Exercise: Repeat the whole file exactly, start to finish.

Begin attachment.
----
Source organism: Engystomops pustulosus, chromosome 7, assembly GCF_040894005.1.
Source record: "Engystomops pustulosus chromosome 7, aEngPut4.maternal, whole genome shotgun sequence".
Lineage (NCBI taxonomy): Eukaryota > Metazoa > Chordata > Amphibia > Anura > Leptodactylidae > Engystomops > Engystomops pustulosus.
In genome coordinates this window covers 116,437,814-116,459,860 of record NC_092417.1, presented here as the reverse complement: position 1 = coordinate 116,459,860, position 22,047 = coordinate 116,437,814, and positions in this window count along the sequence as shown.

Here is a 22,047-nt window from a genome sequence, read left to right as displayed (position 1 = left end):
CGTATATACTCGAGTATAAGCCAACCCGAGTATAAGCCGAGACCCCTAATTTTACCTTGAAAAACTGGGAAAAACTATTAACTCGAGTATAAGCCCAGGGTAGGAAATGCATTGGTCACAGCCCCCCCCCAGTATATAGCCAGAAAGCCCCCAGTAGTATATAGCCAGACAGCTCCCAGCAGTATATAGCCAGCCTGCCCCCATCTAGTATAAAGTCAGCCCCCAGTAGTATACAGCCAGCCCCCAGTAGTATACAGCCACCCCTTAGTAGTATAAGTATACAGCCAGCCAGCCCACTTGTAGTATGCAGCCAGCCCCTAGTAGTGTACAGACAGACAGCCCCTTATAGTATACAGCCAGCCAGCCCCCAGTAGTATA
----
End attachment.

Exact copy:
Source organism: Engystomops pustulosus, chromosome 7, assembly GCF_040894005.1.
Source record: "Engystomops pustulosus chromosome 7, aEngPut4.maternal, whole genome shotgun sequence".
Lineage (NCBI taxonomy): Eukaryota > Metazoa > Chordata > Amphibia > Anura > Leptodactylidae > Engystomops > Engystomops pustulosus.
In genome coordinates this window covers 116,437,814-116,459,860 of record NC_092417.1, presented here as the reverse complement: position 1 = coordinate 116,459,860, position 22,047 = coordinate 116,437,814, and positions in this window count along the sequence as shown.

Here is a 22,047-nt window from a genome sequence, read left to right as displayed (position 1 = left end):
CGTATATACTCGAGTATAAGCCAACCCGAGTATAAGCCGAGACCCCTAATTTTACCTTGAAAAACTGGGAAAAACTATTAACTCGAGTATAAGCCCAGGGTAGGAAATGCATTGGTCACAGCCCCCCCCCAGTATATAGCCAGAAAGCCCCCAGTAGTATATAGCCAGACAGCTCCCAGCAGTATATAGCCAGCCTGCCCCCATCTAGTATAAAGTCAGCCCCCAGTAGTATACAGCCAGCCCCCAGTAGTATACAGCCACCCCTTAGTAGTATAAGTATACAGCCAGCCAGCCCACTTGTAGTATGCAGCCAGCCCCTAGTAGTGTACAGACAGACAGCCCCTTATAGTATACAGCCAGCCAGCCCCCAGTAGTATA